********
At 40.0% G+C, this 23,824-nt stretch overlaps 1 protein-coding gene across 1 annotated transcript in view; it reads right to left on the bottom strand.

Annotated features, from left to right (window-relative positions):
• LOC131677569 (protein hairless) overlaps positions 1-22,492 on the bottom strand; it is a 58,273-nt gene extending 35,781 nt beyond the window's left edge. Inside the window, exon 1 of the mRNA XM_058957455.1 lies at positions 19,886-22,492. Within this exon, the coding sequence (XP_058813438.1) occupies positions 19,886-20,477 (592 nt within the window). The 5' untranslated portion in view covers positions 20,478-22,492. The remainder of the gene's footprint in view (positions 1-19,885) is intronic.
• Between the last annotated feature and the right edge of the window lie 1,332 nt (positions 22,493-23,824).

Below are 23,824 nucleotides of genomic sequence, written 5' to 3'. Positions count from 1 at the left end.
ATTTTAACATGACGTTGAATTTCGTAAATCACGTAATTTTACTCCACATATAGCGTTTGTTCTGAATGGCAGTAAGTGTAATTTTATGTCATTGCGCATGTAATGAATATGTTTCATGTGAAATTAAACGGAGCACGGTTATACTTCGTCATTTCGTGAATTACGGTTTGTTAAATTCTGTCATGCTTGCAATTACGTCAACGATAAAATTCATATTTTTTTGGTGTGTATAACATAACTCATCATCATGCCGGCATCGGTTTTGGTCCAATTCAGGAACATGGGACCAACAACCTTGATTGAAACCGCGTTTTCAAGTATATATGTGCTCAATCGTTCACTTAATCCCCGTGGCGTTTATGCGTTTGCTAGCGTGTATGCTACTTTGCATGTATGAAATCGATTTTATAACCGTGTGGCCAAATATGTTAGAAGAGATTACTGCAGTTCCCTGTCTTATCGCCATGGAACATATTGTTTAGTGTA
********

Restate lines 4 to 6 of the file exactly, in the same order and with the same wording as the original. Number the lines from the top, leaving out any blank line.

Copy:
• Between the last annotated feature and the right edge of the window lie 1,332 nt (positions 22,493-23,824).

Below are 23,824 nucleotides of genomic sequence, written 5' to 3'. Positions count from 1 at the left end.
ATTTTAACATGACGTTGAATTTCGTAAATCACGTAATTTTACTCCACATATAGCGTTTGTTCTGAATGGCAGTAAGTGTAATTTTATGTCATTGCGCATGTAATGAATATGTTTCATGTGAAATTAAACGGAGCACGGTTATACTTCGTCATTTCGTGAATTACGGTTTGTTAAATTCTGTCATGCTTGCAATTACGTCAACGATAAAATTCATATTTTTTTGGTGTGTATAACATAACTCATCATCATGCCGGCATCGGTTTTGGTCCAATTCAGGAACATGGGACCAACAACCTTGATTGAAACCGCGTTTTCAAGTATATATGTGCTCAATCGTTCACTTAATCCCCGTGGCGTTTATGCGTTTGCTAGCGTGTATGCTACTTTGCATGTATGAAATCGATTTTATAACCGTGTGGCCAAATATGTTAGAAGAGATTACTGCAGTTCCCTGTCTTATCGCCATGGAACATATTGTTTAGTGTA